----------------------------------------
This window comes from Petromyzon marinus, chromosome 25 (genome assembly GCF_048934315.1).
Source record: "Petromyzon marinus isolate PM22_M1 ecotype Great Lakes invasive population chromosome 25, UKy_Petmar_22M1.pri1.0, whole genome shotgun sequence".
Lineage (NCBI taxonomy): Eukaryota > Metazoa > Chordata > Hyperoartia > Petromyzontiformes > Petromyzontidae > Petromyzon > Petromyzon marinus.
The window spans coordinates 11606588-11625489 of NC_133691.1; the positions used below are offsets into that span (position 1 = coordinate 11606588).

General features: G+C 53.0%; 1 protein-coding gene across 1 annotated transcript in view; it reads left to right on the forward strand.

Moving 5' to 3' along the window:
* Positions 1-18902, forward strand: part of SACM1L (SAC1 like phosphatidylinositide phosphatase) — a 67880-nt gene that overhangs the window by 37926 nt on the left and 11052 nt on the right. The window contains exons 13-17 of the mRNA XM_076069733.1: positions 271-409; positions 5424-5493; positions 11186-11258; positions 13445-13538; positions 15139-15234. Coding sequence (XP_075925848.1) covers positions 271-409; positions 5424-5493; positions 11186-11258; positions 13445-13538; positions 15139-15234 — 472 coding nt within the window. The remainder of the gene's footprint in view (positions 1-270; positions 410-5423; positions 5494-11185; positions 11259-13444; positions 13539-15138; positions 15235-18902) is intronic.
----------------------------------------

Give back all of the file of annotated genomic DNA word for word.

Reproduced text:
This window comes from Petromyzon marinus, chromosome 25 (genome assembly GCF_048934315.1).
Source record: "Petromyzon marinus isolate PM22_M1 ecotype Great Lakes invasive population chromosome 25, UKy_Petmar_22M1.pri1.0, whole genome shotgun sequence".
Lineage (NCBI taxonomy): Eukaryota > Metazoa > Chordata > Hyperoartia > Petromyzontiformes > Petromyzontidae > Petromyzon > Petromyzon marinus.
The window spans coordinates 11606588-11625489 of NC_133691.1; the positions used below are offsets into that span (position 1 = coordinate 11606588).

General features: G+C 53.0%; 1 protein-coding gene across 1 annotated transcript in view; it reads left to right on the forward strand.

Moving 5' to 3' along the window:
* Positions 1-18902, forward strand: part of SACM1L (SAC1 like phosphatidylinositide phosphatase) — a 67880-nt gene that overhangs the window by 37926 nt on the left and 11052 nt on the right. The window contains exons 13-17 of the mRNA XM_076069733.1: positions 271-409; positions 5424-5493; positions 11186-11258; positions 13445-13538; positions 15139-15234. Coding sequence (XP_075925848.1) covers positions 271-409; positions 5424-5493; positions 11186-11258; positions 13445-13538; positions 15139-15234 — 472 coding nt within the window. The remainder of the gene's footprint in view (positions 1-270; positions 410-5423; positions 5494-11185; positions 11259-13444; positions 13539-15138; positions 15235-18902) is intronic.